Wow. It really did take me a long time to finish blogging about my trip to HK. Well, this is a great time to do so, as any. On the fourth day of the trip, I (and I think the rest of the girls too) was getting a mite tired of the cold weather. Had the usual breakfast at the hotel – the usual dingwing of bacon, eggs, red beans, eggs, eggs and more eggs. No nasi lemak. Was starting to yearn for something a little bit more different to eat, you know. I remember thinking to myself, many people say that there are different delicious delicacies to be had in Hong Kong and whilst I have to admit that the DimSum was out of this world, the Peking cuisine we had on the first night here (which was HOT HOT HOT) wasn’t what I had expected of Hong Kong. On the fourth day, in Hong Kong, the stark reality of the difference in mentality and lifestyle suddenly hit me. It hit me hardest when I see even the ah-sam pushing the rubbish cart along the MRT underground walkways walking faster than me….and I was huffing as it is. Young ladies dash around in their high-heeled boots seems unperturbed with the way they were walking on their toes for what seems like a hundred miles to me! One time, I was walking VERY FAST (by my standards) in the underground walkways when I heard a voice behind me, “Hung fai tit lah, siu cher” (Walk faster, Miss). I turned around to see an old woman walking at the speed of a bullet train behind me. Frankly, I suddenly realized how pampered we are in Malaysia or it is more like how accustomed we are of getting stuck in a traffic gridlock. Here in Hong Kong, everyone rushes about mindlessly about their daily activities on foot, on trains, on foot, on trains, on foot…..yeah. And this very culture caught on with the group I was traveling with. Everyone was in a rush for something. Want to shit also got no time, needless to say, rushing bowel movement is no fun! Not only is Hong Kong a very compact place, it’s also a very rushed society. At this point in time, I was thinking, “With my kind of stress level and blood pressure, I sure die living here. Live and work here? No, thanks. I would rather go live with the sheeps in New Zealand or maybe with the polar bears in Antartica”. Hongkies, according to one of them (not me), compensate the lack of space and the hectic lifestyle by ‘rewarding’ themselves with material things. “Yeah, we are a very stressed out society. That’s why when we make money, we are happy, we go out and buy a new handphone”, says one friend. Huh???? Oh. I see. I started yearning for something slower because all that running around and sales-chasing was getting to me. I really really REALLY started dreaming of a trip to Bali. And thank goodness I wasn’t the only one who felt that way. Since some of the girls had loads of cash stashed into their cards courtesy of their hubbies, some of us were getting pretty anxious about the rising stack of receipts. So, even though I’ve been up to The Victoria’s Peak before, I joined two others for a trip up….and we walked pretty much all the way towards the tram’s entrance.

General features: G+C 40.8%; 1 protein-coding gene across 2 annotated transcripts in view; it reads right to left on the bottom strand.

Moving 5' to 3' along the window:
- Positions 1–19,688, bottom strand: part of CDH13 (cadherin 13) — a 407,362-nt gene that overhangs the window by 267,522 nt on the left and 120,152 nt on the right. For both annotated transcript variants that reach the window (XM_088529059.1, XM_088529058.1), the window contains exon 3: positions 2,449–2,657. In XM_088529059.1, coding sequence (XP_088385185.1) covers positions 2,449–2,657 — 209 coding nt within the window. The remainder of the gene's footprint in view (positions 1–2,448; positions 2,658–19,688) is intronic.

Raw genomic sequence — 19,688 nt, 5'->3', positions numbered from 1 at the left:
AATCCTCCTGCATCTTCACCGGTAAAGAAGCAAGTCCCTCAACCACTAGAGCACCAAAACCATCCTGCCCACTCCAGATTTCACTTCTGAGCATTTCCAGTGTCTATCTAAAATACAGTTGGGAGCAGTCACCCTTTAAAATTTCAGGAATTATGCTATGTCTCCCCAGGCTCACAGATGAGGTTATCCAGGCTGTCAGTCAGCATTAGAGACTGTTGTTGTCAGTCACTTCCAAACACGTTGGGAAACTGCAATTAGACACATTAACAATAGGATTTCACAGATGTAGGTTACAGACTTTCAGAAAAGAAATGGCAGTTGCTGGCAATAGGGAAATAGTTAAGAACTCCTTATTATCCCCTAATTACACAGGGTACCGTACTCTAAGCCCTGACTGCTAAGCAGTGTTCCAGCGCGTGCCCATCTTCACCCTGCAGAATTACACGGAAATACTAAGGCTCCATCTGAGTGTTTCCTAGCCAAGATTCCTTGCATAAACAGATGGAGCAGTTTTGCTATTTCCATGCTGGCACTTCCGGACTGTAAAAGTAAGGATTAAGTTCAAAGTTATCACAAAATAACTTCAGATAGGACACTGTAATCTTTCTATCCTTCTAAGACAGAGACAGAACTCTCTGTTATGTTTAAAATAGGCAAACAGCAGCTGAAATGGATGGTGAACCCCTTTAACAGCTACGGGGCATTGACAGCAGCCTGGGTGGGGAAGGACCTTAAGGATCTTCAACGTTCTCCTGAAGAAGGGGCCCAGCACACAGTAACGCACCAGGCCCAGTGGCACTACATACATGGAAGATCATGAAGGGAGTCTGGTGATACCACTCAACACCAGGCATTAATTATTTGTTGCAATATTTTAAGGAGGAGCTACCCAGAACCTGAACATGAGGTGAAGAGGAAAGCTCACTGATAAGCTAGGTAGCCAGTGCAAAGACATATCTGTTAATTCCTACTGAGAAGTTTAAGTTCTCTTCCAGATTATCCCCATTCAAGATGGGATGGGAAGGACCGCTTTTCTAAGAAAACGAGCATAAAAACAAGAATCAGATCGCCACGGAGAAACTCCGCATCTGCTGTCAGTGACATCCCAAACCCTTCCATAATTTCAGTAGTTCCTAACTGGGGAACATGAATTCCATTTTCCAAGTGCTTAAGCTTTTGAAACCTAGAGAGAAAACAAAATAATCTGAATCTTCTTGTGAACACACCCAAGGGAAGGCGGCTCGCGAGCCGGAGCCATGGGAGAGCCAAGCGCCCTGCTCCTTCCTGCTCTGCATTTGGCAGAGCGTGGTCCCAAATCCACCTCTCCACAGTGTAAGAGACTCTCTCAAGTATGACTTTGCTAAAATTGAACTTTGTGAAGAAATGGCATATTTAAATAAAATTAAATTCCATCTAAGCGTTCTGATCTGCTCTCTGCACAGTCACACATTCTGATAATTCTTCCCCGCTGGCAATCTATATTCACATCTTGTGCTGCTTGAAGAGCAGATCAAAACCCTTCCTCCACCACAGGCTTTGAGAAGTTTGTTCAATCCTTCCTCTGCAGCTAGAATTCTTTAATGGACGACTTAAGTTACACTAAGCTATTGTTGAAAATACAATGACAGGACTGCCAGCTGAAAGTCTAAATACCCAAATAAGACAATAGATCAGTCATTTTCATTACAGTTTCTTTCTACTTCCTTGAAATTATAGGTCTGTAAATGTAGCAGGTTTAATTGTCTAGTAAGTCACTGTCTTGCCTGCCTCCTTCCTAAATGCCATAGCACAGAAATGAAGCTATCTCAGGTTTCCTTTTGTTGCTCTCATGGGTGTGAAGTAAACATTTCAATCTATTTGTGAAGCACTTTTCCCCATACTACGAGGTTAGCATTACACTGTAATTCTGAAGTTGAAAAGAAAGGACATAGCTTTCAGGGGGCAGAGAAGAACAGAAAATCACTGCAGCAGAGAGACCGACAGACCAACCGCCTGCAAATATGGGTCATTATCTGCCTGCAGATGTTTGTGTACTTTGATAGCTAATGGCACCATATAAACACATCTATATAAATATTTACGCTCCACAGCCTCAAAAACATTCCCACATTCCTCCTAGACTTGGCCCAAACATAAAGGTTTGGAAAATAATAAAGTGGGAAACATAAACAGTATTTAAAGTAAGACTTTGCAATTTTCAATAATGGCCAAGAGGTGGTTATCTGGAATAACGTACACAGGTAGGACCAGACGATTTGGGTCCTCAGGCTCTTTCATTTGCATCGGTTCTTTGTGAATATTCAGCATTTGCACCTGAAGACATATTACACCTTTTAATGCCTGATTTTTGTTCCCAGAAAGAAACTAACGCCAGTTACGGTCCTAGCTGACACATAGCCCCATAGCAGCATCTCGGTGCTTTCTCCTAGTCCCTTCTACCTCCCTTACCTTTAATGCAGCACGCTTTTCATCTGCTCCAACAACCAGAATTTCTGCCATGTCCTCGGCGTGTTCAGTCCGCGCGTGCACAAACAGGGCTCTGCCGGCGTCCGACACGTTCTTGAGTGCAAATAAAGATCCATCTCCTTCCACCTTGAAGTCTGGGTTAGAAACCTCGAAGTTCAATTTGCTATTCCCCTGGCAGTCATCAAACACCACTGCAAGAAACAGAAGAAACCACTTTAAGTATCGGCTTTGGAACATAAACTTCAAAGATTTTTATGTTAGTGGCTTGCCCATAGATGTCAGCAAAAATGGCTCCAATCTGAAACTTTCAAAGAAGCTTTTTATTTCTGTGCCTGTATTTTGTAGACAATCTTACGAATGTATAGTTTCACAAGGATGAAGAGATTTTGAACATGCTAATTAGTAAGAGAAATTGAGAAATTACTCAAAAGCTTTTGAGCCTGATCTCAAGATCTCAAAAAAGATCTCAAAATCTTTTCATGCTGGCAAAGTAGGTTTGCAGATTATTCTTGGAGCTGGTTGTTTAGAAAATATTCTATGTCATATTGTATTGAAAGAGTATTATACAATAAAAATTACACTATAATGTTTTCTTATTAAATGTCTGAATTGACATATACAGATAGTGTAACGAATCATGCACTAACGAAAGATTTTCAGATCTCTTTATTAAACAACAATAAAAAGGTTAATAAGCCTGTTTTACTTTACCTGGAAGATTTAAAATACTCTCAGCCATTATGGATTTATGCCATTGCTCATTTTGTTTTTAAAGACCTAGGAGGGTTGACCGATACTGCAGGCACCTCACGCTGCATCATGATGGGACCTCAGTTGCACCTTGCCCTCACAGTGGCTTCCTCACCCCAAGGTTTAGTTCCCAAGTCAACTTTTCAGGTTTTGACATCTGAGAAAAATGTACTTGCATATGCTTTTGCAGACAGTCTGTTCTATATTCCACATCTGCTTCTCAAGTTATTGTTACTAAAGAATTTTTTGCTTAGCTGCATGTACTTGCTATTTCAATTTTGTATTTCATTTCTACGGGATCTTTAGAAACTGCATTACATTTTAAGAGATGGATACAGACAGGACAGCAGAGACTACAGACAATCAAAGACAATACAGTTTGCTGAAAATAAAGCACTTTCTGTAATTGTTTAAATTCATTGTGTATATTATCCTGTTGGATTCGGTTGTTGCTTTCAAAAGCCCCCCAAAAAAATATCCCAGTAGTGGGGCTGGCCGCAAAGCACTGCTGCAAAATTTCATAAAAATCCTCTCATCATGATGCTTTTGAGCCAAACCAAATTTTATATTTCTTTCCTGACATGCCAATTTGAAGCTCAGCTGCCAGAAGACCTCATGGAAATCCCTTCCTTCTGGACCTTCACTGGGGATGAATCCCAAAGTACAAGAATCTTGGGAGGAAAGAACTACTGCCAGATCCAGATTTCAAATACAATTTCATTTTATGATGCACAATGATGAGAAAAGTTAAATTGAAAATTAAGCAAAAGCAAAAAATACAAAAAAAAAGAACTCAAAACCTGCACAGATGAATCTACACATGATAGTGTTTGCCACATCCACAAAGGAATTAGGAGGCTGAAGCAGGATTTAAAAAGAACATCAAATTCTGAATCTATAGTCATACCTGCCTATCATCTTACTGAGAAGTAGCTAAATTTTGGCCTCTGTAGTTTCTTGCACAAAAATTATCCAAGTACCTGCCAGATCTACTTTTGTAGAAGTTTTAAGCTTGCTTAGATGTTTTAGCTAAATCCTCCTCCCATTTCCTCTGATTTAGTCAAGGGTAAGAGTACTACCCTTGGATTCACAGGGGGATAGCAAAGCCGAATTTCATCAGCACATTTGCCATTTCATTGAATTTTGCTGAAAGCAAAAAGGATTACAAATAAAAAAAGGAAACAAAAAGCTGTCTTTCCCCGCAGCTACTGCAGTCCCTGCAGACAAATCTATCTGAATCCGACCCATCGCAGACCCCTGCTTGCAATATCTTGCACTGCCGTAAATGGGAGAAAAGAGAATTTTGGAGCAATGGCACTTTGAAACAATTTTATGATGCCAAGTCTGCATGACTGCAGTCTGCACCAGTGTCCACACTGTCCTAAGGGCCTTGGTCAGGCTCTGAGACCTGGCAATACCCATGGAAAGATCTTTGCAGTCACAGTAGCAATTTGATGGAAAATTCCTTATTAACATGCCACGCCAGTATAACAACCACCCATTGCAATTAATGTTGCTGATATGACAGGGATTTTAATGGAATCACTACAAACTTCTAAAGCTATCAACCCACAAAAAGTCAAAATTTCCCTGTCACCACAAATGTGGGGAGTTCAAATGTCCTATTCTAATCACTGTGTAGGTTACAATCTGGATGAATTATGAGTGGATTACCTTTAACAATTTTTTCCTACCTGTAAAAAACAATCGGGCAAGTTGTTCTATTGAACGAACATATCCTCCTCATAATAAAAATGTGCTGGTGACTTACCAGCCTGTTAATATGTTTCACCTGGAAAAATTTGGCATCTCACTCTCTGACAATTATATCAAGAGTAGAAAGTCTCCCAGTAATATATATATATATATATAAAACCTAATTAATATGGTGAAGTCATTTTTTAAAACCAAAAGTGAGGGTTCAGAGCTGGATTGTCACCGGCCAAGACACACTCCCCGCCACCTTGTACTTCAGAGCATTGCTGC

Hong Kong’s Victoria’s Peak was even colder than the city center (duh!) and it must have been like under 10 degrees up there or something. But it wasn’t the cold that was torturous….more like the wind!!! It was a hassle taking pictures up there because you won’t be able to get your hair to behave long enough for a nice picture. I posted a video earlier of me trying to take a picture of my sister, Karen and her friend, Sharon.
Well, did I say I wanted something different to eat? Yeah, my prayer was answered when our dear friend organized a trip to Lama Island for seafood! But the seafood wasn’t the highlight – for me, it was the yatch that he rented for us! Blissfully elegant yatch very much like the kind of yatches I used to see in HK TVB movies with three bedrooms and upper deck. I was thinking, “Walau-eh! This is the life, man!” But since it was very windy and cold, we took some anti-seasick pills to keep us from turning green. I don’t think I am the sea sick kind of person but our friend, Ming, warned us that it’s going to be a rocky ride, so, instead of taking the chance, I swallowed the pill.
The food was amazingly good with all kinds of crabs, prawns, fishes, squids and lobster laid out in front of us! I cannot remember the names of all those dishes and all I remember is licking my fingers and digging heartily into the food!
The Hong Kong night scene is VERY unique in the sense that many people have to become 'members' of a club that is often made exclusive to gwai-lows and rich people there. You head on over to the normal disco and you will meet all kinds of ah-bengs there, according to my friend. Jean-Louie, a French working in HK was a member (of course! Being French and all....) to a club that I cannot remember the name to (now you know why I am called Mong-char-char for a good reason. I follow only...) and we entered with a little bit of difficulty. I thought I spotted a celebrity vomitting or making an ass out of herself beside the dance floor. We took up a VIP section very near the dance floor and danced our hearts away. I think we had like 5 or 6 bottles of champagnes between us. We gagged when we were told the price of each bottle....like something around RM1k per bottle or something and we were like WTF??? We just drank and pissed away RM6000 just like that???? But being rich and gentlemenly, Ming and Jean-Louie refused to accept money from a bunch of young and pretty (ya, ya, ya, ya....) girls from Malaysia. Phew! Tiu. If I knew it was RM1K per bottle, next time, I drink water, man.